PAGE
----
Got some bad news? How to deliver negative information to a client
Ideally, you hope nothing ever goes horribly wrong with an account, so that you simply never have to be the bearer of bad news. But let’s face it. Bad things happen all the time, and it’s often not even your fault and couldn’t be helped. Sooner or later your client’s website will be hacked, the server will go down during a peak business time, the client will change addresses, not tell you, and you can’t figure out why their rankings are plummeting . . . it’s inevitable. So how do you tell a client bad news?
Prioritize communication. Well first things first, you have to decide that keeping your clients informed about their account progress is a priority. I’m certain most marketing professionals would tell you that it is best practice to keep your clients updated, but you’d be surprised how many SEO companies out there don’t even send reports let alone inform a client when something is wrong. The key here is to get into the mindset of keeping your clients in the loop about their account progress, whether positive or negative.
Positive information often doesn’t find its way to a client, which has always baffled me. If you communicate both kinds of news to clients on a regular basis, then they will be more inclined to believe you when you stand by your results. Keep in mind, there are a lot of sleazy companies out there. Just because you know you’re not one of them, doesn’t mean the client knows that. You demonstrate your trustworthiness by a combination of results, communication, honesty, and just plain humanity. If something were wrong with your business’ marketing campaign, wouldn’t you want to know? Give that same courtesy to your clients, and you’re already likely to survive the bad news. Ignoring it, or hoping your client doesn’t find out, is a recipe for lost clients.
Demonstrate your urgency. Depending on the scope of the bad news, it may be a better idea to jump on a call than to send an email. If it’s urgent and needs fixed right now, send them an email and ring their phones off the hook (is that expression even still applicable?) to get a hold of them. It’s a matter of perception. If you are trying desperately to get a hold of them, then they know you care about getting this fixed asap. Trust me, it’s way better for you and your company if you deliver the bad news than if the client finds out first and then tells you. I always appreciate it when a client informs me, but it’s preferable to beat them to the punch.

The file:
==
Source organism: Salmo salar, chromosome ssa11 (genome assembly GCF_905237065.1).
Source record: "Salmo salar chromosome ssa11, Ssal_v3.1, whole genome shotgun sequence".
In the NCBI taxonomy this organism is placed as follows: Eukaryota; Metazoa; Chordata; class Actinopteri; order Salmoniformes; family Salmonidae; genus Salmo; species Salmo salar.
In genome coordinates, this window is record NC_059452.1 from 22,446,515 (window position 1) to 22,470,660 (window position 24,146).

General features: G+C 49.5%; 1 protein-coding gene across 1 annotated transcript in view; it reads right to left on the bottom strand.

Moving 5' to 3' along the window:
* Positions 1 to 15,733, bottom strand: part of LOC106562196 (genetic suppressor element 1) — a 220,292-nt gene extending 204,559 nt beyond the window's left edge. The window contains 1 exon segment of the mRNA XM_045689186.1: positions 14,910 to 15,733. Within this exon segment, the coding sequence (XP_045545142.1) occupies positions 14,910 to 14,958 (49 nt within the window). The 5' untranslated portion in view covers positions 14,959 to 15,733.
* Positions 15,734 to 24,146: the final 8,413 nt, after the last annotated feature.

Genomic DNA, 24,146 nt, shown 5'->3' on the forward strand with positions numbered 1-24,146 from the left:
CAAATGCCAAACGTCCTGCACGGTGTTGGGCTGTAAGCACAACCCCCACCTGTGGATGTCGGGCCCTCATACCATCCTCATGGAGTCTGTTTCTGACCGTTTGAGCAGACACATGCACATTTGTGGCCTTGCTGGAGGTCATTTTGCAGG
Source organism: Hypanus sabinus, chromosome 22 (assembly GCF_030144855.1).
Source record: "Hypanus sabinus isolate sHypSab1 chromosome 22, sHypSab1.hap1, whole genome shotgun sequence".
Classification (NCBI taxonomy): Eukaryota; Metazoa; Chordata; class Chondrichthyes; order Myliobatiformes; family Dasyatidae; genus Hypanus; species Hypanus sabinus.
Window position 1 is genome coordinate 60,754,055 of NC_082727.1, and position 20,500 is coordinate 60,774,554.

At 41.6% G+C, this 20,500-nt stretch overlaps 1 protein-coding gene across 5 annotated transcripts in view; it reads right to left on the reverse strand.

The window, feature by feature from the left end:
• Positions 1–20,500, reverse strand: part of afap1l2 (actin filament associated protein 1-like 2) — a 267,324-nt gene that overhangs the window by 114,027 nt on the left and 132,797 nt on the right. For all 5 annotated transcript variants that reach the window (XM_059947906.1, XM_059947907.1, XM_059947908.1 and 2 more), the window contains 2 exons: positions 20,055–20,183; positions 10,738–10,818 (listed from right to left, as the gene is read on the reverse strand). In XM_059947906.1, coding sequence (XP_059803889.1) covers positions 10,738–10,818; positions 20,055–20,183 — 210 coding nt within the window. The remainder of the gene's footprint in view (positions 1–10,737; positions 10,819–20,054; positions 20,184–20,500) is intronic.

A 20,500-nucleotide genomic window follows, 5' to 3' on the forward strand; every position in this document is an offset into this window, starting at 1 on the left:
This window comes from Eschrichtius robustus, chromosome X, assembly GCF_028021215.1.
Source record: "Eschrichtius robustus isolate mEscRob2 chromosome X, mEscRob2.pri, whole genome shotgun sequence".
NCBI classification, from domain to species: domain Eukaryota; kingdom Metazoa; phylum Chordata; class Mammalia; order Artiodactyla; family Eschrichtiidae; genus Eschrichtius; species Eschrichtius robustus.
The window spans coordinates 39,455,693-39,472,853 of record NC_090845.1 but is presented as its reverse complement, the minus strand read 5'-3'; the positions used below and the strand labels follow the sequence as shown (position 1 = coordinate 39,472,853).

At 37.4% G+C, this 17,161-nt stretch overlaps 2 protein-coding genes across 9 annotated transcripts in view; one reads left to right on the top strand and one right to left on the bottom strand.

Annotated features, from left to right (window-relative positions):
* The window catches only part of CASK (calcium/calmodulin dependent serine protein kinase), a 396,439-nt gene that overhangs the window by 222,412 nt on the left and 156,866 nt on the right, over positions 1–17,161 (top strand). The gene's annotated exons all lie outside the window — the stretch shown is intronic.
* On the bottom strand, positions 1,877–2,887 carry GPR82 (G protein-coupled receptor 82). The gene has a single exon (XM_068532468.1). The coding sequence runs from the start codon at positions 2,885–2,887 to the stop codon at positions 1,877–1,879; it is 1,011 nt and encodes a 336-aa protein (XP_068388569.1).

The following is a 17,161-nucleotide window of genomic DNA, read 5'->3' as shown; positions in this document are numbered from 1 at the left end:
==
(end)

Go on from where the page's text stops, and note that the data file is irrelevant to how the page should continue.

If it’s minor bad news, and likely a quick fix, an email should be enough. Offering to jump on a call if the client would like more details can also help ease the bad news as you are letting the client know that you are not running away from the problem, or belittling it. Remember, many small businesses are the pride and joy of the person who started them. It’s their baby, and they often care too much about it. If you don’t share their passion, they won’t trust you. If you belittle something that is a huge deal to them, bad news can turn into a full on crisis. And nobody wants to deal with that.
Accept the bad news graciously. Bad news for a client is bad news for you too. Sometimes, it’s bad enough that you may lose the client over it. I remember a client who suffered so many consistent hacks, that their rankings didn’t recover in the year that they were with us, despite our greatest efforts to build their site back up. An A for effort doesn’t necessarily mean an A for results. Ultimately, the results are what matter most. If the bad news means parting ways, you’re best off accepting that graciously. Just be sure you did everything you could first, which goes into my next point.
Be honest and proactive. This should go without saying. Don’t try to downplay the bad news. It is what it is. Say it like it is. Then let the client know exactly what you are going to do about it. This could be as simple as “we’re looking into it” or as direct as providing steps that are currently being taken. The point here though, is to state what is currently being done. Not just what will be done. Back to that perception thing. We have bad news, we’re not happy about it, we’re fixing it now. Stick with that formula, and bad news won’t be so difficult to deliver any more.
Now don’t just say that you’re on it, when you’re not. Most of the time, bad news is going to be a performance issue. That is, rankings have been poor for a while, or Google had an algorithm update that seems to have targeted your business specifically; all your competitors are fine (we’ve all been there). Especially when you are really not sure what the problem is, it is crucial to demonstrate proactiveness in discovering the problem and a potential solution. If your client sees you trying your best, that goes a long way. How about turning that bad news into a tangible problem with a tangible solution that, by the way, you happen to have? Suddenly the bad news is an opportunity to demonstrate what you and your company are made of. Piece of cake.